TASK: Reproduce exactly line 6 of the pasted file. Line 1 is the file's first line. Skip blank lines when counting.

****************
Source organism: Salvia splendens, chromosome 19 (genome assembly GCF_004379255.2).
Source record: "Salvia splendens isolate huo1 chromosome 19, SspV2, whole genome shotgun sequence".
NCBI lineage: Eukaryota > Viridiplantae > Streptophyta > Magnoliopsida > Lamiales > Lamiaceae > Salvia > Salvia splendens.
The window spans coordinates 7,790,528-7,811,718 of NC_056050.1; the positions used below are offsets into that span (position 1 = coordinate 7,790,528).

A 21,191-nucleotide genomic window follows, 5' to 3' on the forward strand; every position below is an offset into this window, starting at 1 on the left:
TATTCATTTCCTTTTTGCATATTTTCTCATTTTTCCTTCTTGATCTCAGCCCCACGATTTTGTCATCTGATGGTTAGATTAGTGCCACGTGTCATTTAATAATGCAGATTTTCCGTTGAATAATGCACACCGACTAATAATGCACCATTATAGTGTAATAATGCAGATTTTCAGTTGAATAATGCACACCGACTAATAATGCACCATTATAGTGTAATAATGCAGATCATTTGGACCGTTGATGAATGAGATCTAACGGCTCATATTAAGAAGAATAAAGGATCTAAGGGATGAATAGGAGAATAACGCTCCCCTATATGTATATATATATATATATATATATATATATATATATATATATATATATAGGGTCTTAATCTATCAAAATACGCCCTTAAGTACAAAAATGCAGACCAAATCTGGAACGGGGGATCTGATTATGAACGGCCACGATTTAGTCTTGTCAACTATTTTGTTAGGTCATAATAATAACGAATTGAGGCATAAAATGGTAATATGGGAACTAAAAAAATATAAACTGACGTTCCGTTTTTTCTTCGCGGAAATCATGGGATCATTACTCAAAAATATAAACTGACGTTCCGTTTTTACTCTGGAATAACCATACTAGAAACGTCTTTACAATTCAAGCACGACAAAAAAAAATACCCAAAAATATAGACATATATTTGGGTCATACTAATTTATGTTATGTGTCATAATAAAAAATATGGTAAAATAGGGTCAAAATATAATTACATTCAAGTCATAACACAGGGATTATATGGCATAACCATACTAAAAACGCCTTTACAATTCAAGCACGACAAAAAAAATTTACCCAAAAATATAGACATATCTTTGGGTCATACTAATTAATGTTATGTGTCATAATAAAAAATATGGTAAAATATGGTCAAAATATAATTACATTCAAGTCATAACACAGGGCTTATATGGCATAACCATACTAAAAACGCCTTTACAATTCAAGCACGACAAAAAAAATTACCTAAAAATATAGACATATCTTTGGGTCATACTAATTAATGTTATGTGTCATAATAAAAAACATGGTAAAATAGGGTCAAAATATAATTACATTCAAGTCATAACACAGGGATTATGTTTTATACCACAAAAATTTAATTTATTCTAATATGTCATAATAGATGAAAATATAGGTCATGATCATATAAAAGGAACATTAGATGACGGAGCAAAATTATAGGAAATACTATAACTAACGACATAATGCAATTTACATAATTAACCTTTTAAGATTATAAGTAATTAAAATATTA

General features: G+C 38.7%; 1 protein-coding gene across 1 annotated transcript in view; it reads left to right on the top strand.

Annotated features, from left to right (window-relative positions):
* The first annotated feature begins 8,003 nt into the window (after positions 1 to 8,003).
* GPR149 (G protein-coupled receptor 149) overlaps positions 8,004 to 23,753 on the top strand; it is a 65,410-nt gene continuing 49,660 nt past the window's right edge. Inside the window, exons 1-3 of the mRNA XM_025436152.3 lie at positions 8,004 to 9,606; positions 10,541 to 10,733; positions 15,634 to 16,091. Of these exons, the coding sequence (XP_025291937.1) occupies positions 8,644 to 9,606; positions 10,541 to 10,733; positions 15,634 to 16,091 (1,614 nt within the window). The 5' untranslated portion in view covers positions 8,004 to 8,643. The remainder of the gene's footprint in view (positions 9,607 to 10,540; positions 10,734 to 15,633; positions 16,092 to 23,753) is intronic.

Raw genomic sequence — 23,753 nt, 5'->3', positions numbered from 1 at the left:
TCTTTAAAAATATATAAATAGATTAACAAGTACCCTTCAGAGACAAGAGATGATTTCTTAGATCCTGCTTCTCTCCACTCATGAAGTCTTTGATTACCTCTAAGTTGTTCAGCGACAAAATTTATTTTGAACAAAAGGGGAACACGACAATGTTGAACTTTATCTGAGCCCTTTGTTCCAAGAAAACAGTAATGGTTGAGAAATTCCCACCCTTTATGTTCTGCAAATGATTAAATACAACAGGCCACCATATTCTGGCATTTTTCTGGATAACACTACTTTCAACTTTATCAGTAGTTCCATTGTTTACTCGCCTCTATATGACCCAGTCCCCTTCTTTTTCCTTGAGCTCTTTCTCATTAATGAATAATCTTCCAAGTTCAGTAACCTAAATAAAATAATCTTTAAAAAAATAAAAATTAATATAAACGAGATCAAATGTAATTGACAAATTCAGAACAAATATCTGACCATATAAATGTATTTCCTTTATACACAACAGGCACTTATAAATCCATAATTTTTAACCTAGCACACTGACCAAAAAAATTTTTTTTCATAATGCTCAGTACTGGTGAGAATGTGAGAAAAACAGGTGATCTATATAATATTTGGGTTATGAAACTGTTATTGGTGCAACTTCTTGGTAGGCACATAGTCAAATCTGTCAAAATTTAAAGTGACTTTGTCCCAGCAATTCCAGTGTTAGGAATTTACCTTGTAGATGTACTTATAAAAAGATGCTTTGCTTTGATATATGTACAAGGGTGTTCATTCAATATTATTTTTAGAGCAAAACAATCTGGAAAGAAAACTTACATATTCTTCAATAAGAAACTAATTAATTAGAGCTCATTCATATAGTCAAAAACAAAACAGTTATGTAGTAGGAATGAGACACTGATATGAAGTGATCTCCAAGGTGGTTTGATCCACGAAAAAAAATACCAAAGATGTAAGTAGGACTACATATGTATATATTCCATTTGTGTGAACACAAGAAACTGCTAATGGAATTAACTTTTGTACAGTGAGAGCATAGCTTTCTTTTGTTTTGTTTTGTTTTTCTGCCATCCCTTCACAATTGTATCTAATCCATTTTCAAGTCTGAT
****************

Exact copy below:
TATTCATTTCCTTTTTGCATATTTTCTCATTTTTCCTTCTTGATCTCAGCCCCACGATTTTGTCATCTGATGGTTAGATTAGTGCCACGTGTCATTTAATAATGCAGATTTTCCGTTGAATAATGCACACCGACTAATAATGCACCATTATAGTGTAATAATGCAGATTTTCAGTTGAATAATGCACACCGACTAATAATGCACCATTATAGTGTAATAATGCAGATCATTTGGACCGTTGATGAATGAGATCTAACGGCTCATATTAAGAAGAATAAAGGATCTAAGGGATGAATAGGAGAATAACGCTCCCCTATATGTATATATATATATATATATATATATATATATATATATATATATATATAGGGTCTTAATCTATCAAAATACGCCCTTAAGTACAAAAATGCAGACCAAATCTGGAACGGGGGATCTGATTATGAACGGCCACGATTTAGTCTTGTCAACTATTTTGTTAGGTCATAATAATAACGAATTGAGGCATAAAATGGTAATATGGGAACTAAAAAAATATAAACTGACGTTCCGTTTTTTCTTCGCGGAAATCATGGGATCATTACTCAAAAATATAAACTGACGTTCCGTTTTTACTCTGGAATAACCATACTAGAAACGTCTTTACAATTCAAGCACGACAAAAAAAAATACCCAAAAATATAGACATATATTTGGGTCATACTAATTTATGTTATGTGTCATAATAAAAAATATGGTAAAATAGGGTCAAAATATAATTACATTCAAGTCATAACACAGGGATTATATGGCATAACCATACTAAAAACGCCTTTACAATTCAAGCACGACAAAAAAAATTTACCCAAAAATATAGACATATCTTTGGGTCATACTAATTAATGTTATGTGTCATAATAAAAAATATGGTAAAATATGGTCAAAATATAATTACATTCAAGTCATAACACAGGGCTTATATGGCATAACCATACTAAAAACGCCTTTACAATTCAAGCACGACAAAAAAAATTACCTAAAAATATAGACATATCTTTGGGTCATACTAATTAATGTTATGTGTCATAATAAAAAACATGGTAAAATAGGGTCAAAATATAATTACATTCAAGTCATAACACAGGGATTATGTTTTATACCACAAAAATTTAATTTATTCTAATATGTCATAATAGATGAAAATATAGGTCATGATCATATAAAAGGAACATTAGATGACGGAGCAAAATTATAGGAAATACTATAACTAACGACATAATGCAATTTACATAATTAACCTTTTAAGATTATAAGTAATTAAAATATTA